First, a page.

MAGICK
by Mary Taffs

May 2002
ISBN: 1-58749-152-4
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Magick by Mary Taffs is a disturbing blend of casual brutality and compelling love. In the first few chapters there is a surplus of sadistic sexual behavior. Two women on various different occasions are viciously raped. One is gang raped, though mercifully the author cut our exposure to that incident short.


The women who were raped were followers of a sadistic magical sect and therefore "evil". They were the followers of Shiva who worshipped the "Queen" and it was Shiva who called all the shots. Now you may wonder what this has to do with romance. Well….


Dee Plaas has had it pretty rough for what seems like her entire life. The last thing she expects is to be told she has some magical ability. Nor does she expect hunky Win Sayre to be her protector from the maniacal Shiva who wants her powers for himself.


Like any intelligent, non-doormat like person would, Dee has some serious doubts about Win's grip on reality when he lays the story out. Unable and unwilling to take him at his word, she initially refuses his assistance. But this is Win's first assignment and he's not willing to fail at it, so what does he do? He breaks one of his sect's most stringent rules. Never take away another persons free will. Win places a compulsion spell on her in his "Voice of Authority". He compels Dee to do as he says. I will admit right here and right now that this is one of the things Win did that I can understand. He was trying to save Dee's life. In order to do that he had to temporarily took away her free will. No biggie. Dee's actions are a bit more difficult to handle. When she has a premonition about the hotel where she and Win are staying blowing up, what does she do? She runs. Leaving Win and the other patrons in the hotel to their fate. Not exactly a heroine to believe in is she?


Needless to say, Win survives as do the other hotel guests, and Dee and Win escape Shiva once again. Without going into more details I'll say that Win and Dee have a rocky road to romance.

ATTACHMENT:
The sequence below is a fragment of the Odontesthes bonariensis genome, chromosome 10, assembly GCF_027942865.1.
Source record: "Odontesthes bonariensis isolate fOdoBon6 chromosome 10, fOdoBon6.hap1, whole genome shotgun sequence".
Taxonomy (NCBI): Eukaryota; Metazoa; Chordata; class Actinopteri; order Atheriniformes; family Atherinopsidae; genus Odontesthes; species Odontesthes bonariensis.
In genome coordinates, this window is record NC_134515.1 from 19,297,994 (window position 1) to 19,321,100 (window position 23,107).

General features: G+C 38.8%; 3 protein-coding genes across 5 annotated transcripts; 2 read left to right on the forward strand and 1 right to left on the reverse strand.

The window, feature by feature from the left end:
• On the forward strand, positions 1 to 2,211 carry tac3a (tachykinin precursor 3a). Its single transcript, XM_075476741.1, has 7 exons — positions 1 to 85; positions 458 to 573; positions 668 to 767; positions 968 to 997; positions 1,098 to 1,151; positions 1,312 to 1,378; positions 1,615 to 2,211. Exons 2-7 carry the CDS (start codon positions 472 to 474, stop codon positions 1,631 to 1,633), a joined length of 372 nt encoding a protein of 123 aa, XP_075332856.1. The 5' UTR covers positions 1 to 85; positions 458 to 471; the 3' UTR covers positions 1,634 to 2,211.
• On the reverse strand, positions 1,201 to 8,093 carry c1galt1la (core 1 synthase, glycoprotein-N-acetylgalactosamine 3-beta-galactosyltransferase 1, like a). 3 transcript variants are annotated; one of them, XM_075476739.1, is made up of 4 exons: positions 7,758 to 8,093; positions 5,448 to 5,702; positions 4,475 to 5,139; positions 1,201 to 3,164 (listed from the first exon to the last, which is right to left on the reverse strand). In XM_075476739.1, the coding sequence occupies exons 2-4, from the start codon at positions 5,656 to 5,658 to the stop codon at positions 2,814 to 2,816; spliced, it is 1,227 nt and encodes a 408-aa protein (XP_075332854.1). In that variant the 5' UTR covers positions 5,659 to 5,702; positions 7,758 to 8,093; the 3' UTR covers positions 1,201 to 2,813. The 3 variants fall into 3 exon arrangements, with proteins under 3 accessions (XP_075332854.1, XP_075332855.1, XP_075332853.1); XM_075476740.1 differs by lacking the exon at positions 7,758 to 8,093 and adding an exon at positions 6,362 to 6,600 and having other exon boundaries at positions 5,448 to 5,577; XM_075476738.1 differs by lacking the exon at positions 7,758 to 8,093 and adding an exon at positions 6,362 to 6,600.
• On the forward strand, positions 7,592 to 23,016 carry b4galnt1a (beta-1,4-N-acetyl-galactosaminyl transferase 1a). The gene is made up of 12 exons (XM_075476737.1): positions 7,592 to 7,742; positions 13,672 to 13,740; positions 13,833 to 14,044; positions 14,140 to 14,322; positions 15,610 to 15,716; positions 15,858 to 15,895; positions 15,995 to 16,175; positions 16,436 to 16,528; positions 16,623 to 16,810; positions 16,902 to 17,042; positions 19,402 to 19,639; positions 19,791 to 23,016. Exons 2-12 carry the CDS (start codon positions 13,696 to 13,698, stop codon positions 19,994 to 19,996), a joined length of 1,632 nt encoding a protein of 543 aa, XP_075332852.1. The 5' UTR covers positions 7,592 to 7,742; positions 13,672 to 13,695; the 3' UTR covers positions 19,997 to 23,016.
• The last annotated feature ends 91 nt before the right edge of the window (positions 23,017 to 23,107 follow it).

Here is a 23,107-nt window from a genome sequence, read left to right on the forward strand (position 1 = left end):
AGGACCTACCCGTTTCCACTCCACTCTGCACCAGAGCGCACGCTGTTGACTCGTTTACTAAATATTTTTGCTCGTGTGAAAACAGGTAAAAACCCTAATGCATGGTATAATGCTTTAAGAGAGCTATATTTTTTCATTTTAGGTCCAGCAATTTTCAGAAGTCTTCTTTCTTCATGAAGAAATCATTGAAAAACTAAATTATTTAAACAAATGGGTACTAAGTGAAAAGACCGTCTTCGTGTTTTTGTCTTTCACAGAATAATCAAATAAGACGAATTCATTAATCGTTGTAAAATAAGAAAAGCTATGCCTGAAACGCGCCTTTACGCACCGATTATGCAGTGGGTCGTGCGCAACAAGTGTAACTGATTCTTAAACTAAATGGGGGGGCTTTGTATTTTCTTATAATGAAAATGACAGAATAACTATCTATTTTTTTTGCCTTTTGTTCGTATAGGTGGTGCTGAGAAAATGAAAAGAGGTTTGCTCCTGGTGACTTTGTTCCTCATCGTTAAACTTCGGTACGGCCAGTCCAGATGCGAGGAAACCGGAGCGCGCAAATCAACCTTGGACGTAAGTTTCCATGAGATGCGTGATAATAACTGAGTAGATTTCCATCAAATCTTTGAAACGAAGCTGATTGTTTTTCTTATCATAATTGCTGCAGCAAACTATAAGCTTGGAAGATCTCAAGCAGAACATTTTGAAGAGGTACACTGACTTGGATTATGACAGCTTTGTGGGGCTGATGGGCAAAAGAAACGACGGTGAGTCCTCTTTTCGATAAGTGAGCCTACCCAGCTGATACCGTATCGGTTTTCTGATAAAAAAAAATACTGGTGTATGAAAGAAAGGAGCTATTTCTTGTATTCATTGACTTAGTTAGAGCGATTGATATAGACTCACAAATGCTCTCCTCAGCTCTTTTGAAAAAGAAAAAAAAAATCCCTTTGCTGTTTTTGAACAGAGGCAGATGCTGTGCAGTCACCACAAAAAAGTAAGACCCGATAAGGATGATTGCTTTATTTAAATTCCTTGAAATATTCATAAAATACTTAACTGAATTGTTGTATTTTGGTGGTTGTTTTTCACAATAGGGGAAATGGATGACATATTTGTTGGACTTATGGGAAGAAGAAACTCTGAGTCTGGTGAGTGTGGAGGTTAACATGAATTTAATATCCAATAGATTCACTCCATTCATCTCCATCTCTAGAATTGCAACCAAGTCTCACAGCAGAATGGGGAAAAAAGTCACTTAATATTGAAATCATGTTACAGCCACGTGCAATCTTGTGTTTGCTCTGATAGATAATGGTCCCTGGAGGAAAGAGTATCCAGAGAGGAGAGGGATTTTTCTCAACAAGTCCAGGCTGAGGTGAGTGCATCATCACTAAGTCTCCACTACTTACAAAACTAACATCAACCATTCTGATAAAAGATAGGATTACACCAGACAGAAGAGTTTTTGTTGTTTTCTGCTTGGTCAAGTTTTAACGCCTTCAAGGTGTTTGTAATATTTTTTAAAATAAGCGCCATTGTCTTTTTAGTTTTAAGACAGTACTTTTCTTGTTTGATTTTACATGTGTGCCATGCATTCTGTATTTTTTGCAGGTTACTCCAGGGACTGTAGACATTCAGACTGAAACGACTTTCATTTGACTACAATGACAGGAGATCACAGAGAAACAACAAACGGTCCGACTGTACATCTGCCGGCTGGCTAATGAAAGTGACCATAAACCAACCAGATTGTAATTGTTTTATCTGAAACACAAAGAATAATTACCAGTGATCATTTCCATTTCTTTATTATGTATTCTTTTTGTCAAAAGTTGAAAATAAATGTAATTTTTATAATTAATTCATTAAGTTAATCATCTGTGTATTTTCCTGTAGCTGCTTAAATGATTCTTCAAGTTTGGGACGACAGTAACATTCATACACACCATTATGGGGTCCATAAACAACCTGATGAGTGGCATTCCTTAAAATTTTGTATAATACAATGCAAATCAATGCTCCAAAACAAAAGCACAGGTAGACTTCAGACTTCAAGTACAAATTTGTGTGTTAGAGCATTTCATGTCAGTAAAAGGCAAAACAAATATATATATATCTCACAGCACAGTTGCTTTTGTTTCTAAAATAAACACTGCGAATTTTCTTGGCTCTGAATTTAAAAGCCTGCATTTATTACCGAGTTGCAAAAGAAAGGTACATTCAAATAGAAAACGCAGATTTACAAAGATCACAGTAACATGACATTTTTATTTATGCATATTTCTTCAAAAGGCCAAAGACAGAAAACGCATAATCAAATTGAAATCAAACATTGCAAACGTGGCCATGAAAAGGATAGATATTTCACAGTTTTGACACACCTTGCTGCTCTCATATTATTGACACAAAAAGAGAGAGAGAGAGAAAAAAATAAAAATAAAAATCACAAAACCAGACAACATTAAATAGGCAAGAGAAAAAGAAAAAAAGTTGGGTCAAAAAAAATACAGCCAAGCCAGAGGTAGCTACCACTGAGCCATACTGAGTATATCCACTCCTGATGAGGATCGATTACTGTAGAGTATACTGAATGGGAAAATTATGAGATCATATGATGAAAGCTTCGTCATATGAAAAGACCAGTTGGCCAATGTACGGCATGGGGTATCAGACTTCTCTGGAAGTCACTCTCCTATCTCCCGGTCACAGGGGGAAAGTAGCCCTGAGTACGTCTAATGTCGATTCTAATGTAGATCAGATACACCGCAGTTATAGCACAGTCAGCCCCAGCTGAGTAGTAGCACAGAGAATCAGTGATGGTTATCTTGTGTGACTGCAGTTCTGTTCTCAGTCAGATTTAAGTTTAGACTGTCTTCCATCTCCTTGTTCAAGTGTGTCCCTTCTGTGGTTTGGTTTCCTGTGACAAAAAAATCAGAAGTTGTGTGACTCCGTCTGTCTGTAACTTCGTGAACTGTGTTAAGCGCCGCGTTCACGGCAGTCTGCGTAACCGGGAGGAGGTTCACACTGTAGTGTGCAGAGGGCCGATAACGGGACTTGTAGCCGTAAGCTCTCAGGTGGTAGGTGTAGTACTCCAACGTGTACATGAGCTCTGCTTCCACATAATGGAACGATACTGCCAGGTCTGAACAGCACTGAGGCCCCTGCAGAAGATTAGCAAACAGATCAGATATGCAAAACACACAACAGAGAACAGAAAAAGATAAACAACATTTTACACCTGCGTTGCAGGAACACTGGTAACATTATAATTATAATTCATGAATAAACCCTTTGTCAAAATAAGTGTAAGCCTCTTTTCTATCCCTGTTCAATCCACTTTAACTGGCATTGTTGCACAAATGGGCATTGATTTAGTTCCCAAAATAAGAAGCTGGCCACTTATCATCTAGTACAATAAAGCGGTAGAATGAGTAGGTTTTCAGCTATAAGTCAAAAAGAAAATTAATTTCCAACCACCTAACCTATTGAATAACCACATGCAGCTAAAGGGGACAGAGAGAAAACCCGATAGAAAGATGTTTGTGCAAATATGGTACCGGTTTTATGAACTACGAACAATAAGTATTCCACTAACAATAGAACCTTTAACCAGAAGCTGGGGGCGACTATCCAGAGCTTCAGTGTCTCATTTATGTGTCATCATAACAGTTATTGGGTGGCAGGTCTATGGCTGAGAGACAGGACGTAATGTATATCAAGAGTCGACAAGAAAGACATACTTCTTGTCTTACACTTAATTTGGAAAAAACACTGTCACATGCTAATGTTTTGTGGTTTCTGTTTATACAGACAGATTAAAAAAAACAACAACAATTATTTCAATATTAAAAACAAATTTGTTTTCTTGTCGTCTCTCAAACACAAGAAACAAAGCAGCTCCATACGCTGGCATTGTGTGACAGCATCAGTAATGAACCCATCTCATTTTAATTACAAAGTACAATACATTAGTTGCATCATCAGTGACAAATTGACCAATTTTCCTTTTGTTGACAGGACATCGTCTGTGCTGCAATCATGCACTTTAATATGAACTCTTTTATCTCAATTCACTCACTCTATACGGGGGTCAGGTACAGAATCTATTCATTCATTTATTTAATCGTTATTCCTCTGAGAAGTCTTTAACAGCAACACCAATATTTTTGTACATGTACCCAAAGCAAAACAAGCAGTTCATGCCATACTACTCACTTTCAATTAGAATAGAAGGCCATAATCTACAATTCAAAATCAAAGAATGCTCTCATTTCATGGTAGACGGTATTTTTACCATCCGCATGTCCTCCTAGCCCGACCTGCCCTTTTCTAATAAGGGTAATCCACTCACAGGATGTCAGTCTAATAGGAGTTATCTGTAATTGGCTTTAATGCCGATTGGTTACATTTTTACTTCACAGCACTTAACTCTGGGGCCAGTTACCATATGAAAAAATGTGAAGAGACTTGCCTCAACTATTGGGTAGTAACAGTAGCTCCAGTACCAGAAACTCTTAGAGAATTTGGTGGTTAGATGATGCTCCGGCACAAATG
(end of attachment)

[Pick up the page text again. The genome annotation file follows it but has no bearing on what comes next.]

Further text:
It's the characters in this book that stand out the most, not the plot or the concept (although, with a bit of reworking the concept behind the story is actually quite promising).


Dee is a self-flagellating ball of self-contempt. She's overweight and has the self esteem of a squished gnat. However, she won't let any one but herself look down on her. One point in her favor.


Win's inability to control his base urges was rather disheartening. From the very beginning he was written as the character with a great deal of power but he could be lead around by his penis. How terribly disappointing. You knew from the way he was written that Win could be so much more and you kept waiting for it. Of course, that time eventually came but it was a very long, rather agonizing wait.


The turning point in this book for me was when Dee was finally able to use her abilities when she was able to help Win's sister heal him after he'd been rather grievously injured. The end of that chapter signified a turning point in their relationship and the book finally began to feel like a romance.


In the final quarter of the book Win finally began showing signs of maturity. He stopped thinking with what was below his belt and started using his brain. He started on the road to becoming a true hero.


The entity known as Goddess, the one Win and his people served, added a much needed dose of humor to Magick. Labeling her a character would be like calling Buddha a person. While it's not my religion, it still seems disrespectful so I will instead say that Goddess is the one being in this story that I could understand and fully appreciate.


Magick is an interesting read. I finished it without tossing it away in disgust and I was quite pleased with the way the characters had developed. Or rather I was pleased with what they had developed into.



Reviewed in February 2002 by JaToya.

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